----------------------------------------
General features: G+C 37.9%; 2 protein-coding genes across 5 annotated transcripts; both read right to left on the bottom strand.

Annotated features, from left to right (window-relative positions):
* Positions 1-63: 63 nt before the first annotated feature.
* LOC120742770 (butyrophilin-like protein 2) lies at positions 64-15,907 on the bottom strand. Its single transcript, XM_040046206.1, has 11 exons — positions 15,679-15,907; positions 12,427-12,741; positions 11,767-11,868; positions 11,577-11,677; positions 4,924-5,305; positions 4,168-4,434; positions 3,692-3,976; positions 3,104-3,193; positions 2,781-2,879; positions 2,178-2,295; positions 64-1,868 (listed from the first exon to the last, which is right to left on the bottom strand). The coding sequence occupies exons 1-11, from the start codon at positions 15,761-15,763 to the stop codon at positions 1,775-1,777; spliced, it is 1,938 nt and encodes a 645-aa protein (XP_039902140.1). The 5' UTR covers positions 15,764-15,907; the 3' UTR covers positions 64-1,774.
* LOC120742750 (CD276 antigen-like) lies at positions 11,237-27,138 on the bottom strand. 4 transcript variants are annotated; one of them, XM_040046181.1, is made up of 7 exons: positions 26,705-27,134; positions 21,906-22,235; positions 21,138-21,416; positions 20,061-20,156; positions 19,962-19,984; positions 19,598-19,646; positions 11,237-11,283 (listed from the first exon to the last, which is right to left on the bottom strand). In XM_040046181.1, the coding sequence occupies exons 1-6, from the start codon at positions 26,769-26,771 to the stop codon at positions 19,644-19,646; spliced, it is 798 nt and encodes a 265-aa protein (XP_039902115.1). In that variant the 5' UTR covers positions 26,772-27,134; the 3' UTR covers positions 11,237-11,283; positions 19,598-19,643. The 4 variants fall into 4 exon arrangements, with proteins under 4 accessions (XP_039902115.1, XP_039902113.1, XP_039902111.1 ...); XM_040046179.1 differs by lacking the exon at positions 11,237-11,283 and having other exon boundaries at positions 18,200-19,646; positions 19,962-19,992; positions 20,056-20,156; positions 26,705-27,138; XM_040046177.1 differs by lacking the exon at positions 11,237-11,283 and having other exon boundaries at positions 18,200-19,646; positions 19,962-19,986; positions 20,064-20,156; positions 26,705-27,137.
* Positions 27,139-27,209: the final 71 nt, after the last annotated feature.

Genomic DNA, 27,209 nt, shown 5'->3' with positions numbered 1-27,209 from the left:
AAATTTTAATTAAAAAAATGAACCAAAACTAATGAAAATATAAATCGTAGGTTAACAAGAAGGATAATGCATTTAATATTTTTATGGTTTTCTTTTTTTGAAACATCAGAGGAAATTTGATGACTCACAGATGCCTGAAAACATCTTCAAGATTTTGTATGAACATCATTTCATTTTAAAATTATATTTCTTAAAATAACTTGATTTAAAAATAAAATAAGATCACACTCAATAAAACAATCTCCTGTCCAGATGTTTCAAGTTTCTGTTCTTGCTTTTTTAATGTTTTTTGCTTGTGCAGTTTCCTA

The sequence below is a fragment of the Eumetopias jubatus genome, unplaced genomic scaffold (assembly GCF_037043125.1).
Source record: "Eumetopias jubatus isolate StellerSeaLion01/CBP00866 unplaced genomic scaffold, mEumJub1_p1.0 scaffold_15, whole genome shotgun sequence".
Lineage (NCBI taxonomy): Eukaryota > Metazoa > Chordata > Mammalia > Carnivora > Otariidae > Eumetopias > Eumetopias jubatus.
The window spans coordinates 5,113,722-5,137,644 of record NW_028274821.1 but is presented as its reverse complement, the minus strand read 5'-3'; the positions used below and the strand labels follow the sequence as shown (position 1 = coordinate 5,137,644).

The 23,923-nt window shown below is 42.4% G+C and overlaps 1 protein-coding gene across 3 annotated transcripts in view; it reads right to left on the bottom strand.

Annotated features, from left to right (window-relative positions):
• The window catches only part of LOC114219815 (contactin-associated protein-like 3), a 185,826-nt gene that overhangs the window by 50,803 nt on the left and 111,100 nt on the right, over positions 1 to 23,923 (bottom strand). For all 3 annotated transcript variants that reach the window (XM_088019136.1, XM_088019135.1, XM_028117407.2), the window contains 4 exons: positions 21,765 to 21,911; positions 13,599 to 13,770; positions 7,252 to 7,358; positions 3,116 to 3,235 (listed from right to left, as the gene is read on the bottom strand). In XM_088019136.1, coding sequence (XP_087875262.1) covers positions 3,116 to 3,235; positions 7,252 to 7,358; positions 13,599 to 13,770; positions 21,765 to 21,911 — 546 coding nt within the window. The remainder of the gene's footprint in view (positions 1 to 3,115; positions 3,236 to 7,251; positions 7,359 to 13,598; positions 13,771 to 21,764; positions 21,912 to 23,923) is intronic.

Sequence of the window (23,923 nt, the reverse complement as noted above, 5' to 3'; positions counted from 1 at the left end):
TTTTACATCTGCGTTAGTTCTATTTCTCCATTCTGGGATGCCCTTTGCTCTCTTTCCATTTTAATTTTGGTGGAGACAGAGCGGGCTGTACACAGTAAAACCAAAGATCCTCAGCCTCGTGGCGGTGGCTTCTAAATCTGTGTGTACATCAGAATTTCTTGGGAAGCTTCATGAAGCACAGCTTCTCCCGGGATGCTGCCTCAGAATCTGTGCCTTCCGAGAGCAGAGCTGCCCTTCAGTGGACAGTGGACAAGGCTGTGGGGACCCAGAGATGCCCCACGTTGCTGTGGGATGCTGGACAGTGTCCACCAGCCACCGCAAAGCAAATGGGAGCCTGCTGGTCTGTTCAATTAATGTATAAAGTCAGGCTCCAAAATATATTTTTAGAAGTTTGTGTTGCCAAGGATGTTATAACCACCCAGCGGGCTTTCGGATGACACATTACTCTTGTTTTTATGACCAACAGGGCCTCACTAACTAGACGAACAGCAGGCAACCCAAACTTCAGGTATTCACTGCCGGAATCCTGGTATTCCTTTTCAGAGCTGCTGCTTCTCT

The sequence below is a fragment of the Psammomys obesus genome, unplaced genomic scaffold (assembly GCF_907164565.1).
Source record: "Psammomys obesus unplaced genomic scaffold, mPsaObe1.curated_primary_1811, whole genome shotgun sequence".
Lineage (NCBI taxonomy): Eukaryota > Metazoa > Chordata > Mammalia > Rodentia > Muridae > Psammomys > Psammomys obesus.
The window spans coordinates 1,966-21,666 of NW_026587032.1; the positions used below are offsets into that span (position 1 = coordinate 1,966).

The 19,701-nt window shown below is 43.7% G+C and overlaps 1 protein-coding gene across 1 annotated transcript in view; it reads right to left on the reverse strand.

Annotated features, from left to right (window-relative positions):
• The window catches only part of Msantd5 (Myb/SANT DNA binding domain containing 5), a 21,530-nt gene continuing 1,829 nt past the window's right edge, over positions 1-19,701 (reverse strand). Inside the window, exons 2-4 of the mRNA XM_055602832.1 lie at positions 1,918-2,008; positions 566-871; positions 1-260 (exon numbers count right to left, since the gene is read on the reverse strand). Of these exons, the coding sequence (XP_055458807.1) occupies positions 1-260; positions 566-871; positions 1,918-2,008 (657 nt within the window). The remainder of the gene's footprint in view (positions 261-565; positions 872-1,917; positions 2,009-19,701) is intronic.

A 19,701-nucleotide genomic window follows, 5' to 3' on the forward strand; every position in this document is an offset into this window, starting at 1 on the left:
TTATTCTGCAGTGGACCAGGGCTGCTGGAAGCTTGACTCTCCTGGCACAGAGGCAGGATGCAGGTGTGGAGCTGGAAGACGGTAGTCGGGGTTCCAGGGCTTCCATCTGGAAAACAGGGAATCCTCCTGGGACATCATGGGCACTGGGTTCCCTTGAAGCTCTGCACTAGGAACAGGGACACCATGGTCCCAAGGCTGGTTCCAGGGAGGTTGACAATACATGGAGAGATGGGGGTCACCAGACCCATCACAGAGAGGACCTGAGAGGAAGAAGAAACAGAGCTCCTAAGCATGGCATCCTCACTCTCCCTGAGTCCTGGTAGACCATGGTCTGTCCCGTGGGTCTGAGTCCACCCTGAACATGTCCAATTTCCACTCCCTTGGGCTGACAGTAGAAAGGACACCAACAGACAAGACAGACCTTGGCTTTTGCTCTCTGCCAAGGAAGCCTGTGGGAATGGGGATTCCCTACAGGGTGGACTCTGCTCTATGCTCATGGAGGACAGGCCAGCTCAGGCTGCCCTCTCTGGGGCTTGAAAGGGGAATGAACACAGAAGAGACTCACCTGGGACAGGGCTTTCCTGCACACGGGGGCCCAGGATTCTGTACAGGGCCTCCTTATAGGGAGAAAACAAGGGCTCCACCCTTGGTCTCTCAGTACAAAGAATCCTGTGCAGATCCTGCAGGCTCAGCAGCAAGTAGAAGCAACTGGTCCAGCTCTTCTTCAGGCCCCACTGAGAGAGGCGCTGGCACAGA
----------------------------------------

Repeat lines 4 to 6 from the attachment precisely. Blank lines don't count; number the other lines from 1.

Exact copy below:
* LOC120742770 (butyrophilin-like protein 2) lies at positions 64-15,907 on the bottom strand. Its single transcript, XM_040046206.1, has 11 exons — positions 15,679-15,907; positions 12,427-12,741; positions 11,767-11,868; positions 11,577-11,677; positions 4,924-5,305; positions 4,168-4,434; positions 3,692-3,976; positions 3,104-3,193; positions 2,781-2,879; positions 2,178-2,295; positions 64-1,868 (listed from the first exon to the last, which is right to left on the bottom strand). The coding sequence occupies exons 1-11, from the start codon at positions 15,761-15,763 to the stop codon at positions 1,775-1,777; spliced, it is 1,938 nt and encodes a 645-aa protein (XP_039902140.1). The 5' UTR covers positions 15,764-15,907; the 3' UTR covers positions 64-1,774.
* LOC120742750 (CD276 antigen-like) lies at positions 11,237-27,138 on the bottom strand. 4 transcript variants are annotated; one of them, XM_040046181.1, is made up of 7 exons: positions 26,705-27,134; positions 21,906-22,235; positions 21,138-21,416; positions 20,061-20,156; positions 19,962-19,984; positions 19,598-19,646; positions 11,237-11,283 (listed from the first exon to the last, which is right to left on the bottom strand). In XM_040046181.1, the coding sequence occupies exons 1-6, from the start codon at positions 26,769-26,771 to the stop codon at positions 19,644-19,646; spliced, it is 798 nt and encodes a 265-aa protein (XP_039902115.1). In that variant the 5' UTR covers positions 26,772-27,134; the 3' UTR covers positions 11,237-11,283; positions 19,598-19,643. The 4 variants fall into 4 exon arrangements, with proteins under 4 accessions (XP_039902115.1, XP_039902113.1, XP_039902111.1 ...); XM_040046179.1 differs by lacking the exon at positions 11,237-11,283 and having other exon boundaries at positions 18,200-19,646; positions 19,962-19,992; positions 20,056-20,156; positions 26,705-27,138; XM_040046177.1 differs by lacking the exon at positions 11,237-11,283 and having other exon boundaries at positions 18,200-19,646; positions 19,962-19,986; positions 20,064-20,156; positions 26,705-27,137.
* Positions 27,139-27,209: the final 71 nt, after the last annotated feature.